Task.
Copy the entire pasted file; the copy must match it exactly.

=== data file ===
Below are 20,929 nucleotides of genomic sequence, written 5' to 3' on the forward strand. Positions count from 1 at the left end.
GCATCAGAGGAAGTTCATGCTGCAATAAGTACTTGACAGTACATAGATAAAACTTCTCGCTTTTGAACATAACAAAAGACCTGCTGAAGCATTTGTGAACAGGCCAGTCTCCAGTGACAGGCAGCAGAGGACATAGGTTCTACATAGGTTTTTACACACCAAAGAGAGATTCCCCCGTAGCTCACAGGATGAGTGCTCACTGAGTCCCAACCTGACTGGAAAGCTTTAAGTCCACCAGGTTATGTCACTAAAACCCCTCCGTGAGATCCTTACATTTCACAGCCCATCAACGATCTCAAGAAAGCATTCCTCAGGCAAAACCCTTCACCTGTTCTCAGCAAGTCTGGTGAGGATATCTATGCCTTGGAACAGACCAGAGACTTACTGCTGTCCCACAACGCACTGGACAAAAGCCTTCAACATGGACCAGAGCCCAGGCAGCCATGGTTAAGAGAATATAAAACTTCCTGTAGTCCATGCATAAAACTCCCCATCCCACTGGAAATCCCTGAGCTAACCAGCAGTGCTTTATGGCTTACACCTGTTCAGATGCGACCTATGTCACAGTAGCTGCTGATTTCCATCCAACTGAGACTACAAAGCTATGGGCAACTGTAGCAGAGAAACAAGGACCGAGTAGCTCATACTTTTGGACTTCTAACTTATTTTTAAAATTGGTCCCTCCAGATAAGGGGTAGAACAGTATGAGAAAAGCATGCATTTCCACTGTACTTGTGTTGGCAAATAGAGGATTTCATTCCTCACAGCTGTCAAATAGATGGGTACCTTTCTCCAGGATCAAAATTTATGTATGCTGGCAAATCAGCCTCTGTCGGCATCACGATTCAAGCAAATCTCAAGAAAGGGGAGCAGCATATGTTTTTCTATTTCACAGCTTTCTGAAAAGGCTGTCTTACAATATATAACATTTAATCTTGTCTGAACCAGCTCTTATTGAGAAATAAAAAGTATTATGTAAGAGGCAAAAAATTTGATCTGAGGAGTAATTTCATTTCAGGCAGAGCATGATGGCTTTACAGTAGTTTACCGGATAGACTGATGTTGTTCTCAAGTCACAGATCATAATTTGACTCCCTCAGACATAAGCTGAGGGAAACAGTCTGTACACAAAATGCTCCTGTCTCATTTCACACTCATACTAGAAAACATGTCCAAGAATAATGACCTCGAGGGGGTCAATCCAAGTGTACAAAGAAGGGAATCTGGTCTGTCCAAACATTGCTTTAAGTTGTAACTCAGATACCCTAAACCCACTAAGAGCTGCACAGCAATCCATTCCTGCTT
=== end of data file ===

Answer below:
Below are 20,929 nucleotides of genomic sequence, written 5' to 3' on the forward strand. Positions count from 1 at the left end.
GCATCAGAGGAAGTTCATGCTGCAATAAGTACTTGACAGTACATAGATAAAACTTCTCGCTTTTGAACATAACAAAAGACCTGCTGAAGCATTTGTGAACAGGCCAGTCTCCAGTGACAGGCAGCAGAGGACATAGGTTCTACATAGGTTTTTACACACCAAAGAGAGATTCCCCCGTAGCTCACAGGATGAGTGCTCACTGAGTCCCAACCTGACTGGAAAGCTTTAAGTCCACCAGGTTATGTCACTAAAACCCCTCCGTGAGATCCTTACATTTCACAGCCCATCAACGATCTCAAGAAAGCATTCCTCAGGCAAAACCCTTCACCTGTTCTCAGCAAGTCTGGTGAGGATATCTATGCCTTGGAACAGACCAGAGACTTACTGCTGTCCCACAACGCACTGGACAAAAGCCTTCAACATGGACCAGAGCCCAGGCAGCCATGGTTAAGAGAATATAAAACTTCCTGTAGTCCATGCATAAAACTCCCCATCCCACTGGAAATCCCTGAGCTAACCAGCAGTGCTTTATGGCTTACACCTGTTCAGATGCGACCTATGTCACAGTAGCTGCTGATTTCCATCCAACTGAGACTACAAAGCTATGGGCAACTGTAGCAGAGAAACAAGGACCGAGTAGCTCATACTTTTGGACTTCTAACTTATTTTTAAAATTGGTCCCTCCAGATAAGGGGTAGAACAGTATGAGAAAAGCATGCATTTCCACTGTACTTGTGTTGGCAAATAGAGGATTTCATTCCTCACAGCTGTCAAATAGATGGGTACCTTTCTCCAGGATCAAAATTTATGTATGCTGGCAAATCAGCCTCTGTCGGCATCACGATTCAAGCAAATCTCAAGAAAGGGGAGCAGCATATGTTTTTCTATTTCACAGCTTTCTGAAAAGGCTGTCTTACAATATATAACATTTAATCTTGTCTGAACCAGCTCTTATTGAGAAATAAAAAGTATTATGTAAGAGGCAAAAAATTTGATCTGAGGAGTAATTTCATTTCAGGCAGAGCATGATGGCTTTACAGTAGTTTACCGGATAGACTGATGTTGTTCTCAAGTCACAGATCATAATTTGACTCCCTCAGACATAAGCTGAGGGAAACAGTCTGTACACAAAATGCTCCTGTCTCATTTCACACTCATACTAGAAAACATGTCCAAGAATAATGACCTCGAGGGGGTCAATCCAAGTGTACAAAGAAGGGAATCTGGTCTGTCCAAACATTGCTTTAAGTTGTAACTCAGATACCCTAAACCCACTAAGAGCTGCACAGCAATCCATTCCTGCTT